Ines Hungerbüehler, PhD; Leandro Valiengo, PhD; Alexandre A Loch, PhD; Wulf Rössler, MD, MSc; Wagner F Gattaz, PhD.

 

JMIR Ment Health 2016;3(3):e36

 

Link: http://mental.jmir.org/2016/3/e36/

ABSTRACT

Background: There is a tremendous opportunity for innovative mental health care solutions such as psychiatric care through videoconferencing to increase the number of people who have access to quality care. However, studies are needed to generate empirical evidence on the use of psychiatric outpatient care via videoconferencing, particularly in low- and middle-income countries and clinically unsupervised settings.

Objective: The objective of this study was to evaluate the effectiveness and feasibility of home-based treatment for mild depression through psychiatric consultations via videoconferencing.

Methods: A randomized controlled trial with a 6- and 12-month follow-up including adults with mild depression treated in an ambulatory setting was conducted. In total, 107 participants were randomly allocated to the videoconferencing intervention group (n=53) or the face-to-face group (F2F; n=54). The groups did not differ with respect to demographic characteristics at baseline. The F2F group completed monthly follow-up consultations in person. The videoconferencing group received monthly follow-up consultations with a psychiatrist through videoconferencing at home. At baseline and after 6 and 12 months, in-person assessments were conducted with all participants. Clinical outcomes (severity of depression, mental health status, medication course, and relapses), satisfaction with treatment, therapeutic relationship, treatment adherence (appointment compliance and dropouts), and medication adherence were assessed.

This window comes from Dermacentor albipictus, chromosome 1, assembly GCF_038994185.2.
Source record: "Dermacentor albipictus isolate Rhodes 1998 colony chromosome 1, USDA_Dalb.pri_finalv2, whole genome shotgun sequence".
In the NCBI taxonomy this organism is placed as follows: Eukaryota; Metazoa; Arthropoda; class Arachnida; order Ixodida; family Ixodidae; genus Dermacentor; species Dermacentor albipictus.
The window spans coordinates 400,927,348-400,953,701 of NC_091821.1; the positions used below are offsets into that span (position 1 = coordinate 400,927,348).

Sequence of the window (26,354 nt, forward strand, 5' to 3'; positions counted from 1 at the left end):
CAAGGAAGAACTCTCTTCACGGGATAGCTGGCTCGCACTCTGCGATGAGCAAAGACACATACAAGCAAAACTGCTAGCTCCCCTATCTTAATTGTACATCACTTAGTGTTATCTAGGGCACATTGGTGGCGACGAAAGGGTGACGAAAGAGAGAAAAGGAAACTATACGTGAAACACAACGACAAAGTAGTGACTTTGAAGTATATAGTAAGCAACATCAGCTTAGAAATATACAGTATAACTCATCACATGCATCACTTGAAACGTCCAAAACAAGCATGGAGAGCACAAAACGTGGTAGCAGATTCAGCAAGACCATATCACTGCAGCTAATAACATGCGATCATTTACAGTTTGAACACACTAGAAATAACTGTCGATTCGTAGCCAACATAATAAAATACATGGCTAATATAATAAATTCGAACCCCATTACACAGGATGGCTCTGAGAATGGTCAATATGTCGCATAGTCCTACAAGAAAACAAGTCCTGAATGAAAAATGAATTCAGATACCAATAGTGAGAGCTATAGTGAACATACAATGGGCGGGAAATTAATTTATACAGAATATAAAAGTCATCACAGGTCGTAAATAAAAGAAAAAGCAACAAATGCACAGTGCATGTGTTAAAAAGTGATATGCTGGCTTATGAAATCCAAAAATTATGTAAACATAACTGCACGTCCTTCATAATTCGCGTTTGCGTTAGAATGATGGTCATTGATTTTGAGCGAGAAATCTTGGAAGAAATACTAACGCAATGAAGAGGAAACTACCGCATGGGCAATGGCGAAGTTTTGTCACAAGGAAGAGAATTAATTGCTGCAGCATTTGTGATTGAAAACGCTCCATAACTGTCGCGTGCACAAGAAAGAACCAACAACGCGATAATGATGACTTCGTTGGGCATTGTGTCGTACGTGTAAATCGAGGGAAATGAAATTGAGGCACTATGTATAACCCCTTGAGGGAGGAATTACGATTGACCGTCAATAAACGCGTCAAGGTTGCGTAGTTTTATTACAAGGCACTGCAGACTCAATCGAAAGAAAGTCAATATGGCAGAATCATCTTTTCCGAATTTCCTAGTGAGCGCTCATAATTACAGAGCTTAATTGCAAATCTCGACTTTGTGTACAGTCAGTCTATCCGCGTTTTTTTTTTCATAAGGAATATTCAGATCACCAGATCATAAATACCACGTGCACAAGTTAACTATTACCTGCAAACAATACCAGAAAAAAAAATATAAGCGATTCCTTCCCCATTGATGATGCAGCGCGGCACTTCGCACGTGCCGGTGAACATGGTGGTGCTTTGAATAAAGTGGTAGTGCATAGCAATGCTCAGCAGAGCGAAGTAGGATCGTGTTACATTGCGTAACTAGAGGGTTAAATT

Results: The severity of depression decreased significantly over the 12-month follow-up in both the groups. There was a significant difference between groups regarding treatment outcomes throughout the follow-up period, with better results in the videoconferencing group. There were 4 relapses in the F2F group and only 1 in the videoconferencing group. No significant differences between groups regarding mental health status, satisfaction with treatment, therapeutic relationship, treatment adherence, or medication compliance were found. However, after 6 months, the rate of dropouts was significantly higher in the F2F group (18.5% vs 5.7% in the videoconferencing group, P<.05).

Conclusions: Psychiatric treatment through videoconferencing in clinically unsupervised settings can be considered feasible and as effective as standard care (in-person treatment) for depressed outpatients with respect to clinical outcomes, patient satisfaction, therapeutic relationship, treatment adherence, and medication compliance. These results indicate the potential of telepsychiatry to extend access to psychiatric care to remote and underserved populations.



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